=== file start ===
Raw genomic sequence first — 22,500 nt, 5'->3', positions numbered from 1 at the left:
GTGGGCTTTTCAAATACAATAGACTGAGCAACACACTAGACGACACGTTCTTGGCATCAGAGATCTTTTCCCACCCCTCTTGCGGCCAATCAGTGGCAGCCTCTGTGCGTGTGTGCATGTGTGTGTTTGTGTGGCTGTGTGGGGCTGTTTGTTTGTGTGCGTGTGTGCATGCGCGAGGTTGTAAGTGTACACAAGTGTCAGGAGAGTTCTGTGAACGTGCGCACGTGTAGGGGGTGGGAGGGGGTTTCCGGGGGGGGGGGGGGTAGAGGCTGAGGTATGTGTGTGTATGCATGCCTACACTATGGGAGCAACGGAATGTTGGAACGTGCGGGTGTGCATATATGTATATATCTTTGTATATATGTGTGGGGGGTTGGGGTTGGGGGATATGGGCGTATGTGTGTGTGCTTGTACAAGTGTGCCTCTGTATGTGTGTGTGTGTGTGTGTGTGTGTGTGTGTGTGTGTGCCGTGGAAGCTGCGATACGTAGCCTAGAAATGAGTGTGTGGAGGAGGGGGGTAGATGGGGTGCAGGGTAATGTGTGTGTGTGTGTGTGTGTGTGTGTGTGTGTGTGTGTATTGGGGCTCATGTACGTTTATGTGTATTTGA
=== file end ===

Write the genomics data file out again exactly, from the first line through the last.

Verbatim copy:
Raw genomic sequence first — 22,500 nt, 5'->3', positions numbered from 1 at the left:
GTGGGCTTTTCAAATACAATAGACTGAGCAACACACTAGACGACACGTTCTTGGCATCAGAGATCTTTTCCCACCCCTCTTGCGGCCAATCAGTGGCAGCCTCTGTGCGTGTGTGCATGTGTGTGTTTGTGTGGCTGTGTGGGGCTGTTTGTTTGTGTGCGTGTGTGCATGCGCGAGGTTGTAAGTGTACACAAGTGTCAGGAGAGTTCTGTGAACGTGCGCACGTGTAGGGGGTGGGAGGGGGTTTCCGGGGGGGGGGGGGGTAGAGGCTGAGGTATGTGTGTGTATGCATGCCTACACTATGGGAGCAACGGAATGTTGGAACGTGCGGGTGTGCATATATGTATATATCTTTGTATATATGTGTGGGGGGTTGGGGTTGGGGGATATGGGCGTATGTGTGTGTGCTTGTACAAGTGTGCCTCTGTATGTGTGTGTGTGTGTGTGTGTGTGTGTGTGTGTGTGTGCCGTGGAAGCTGCGATACGTAGCCTAGAAATGAGTGTGTGGAGGAGGGGGGTAGATGGGGTGCAGGGTAATGTGTGTGTGTGTGTGTGTGTGTGTGTGTGTGTGTGTGTATTGGGGCTCATGTACGTTTATGTGTATTTGA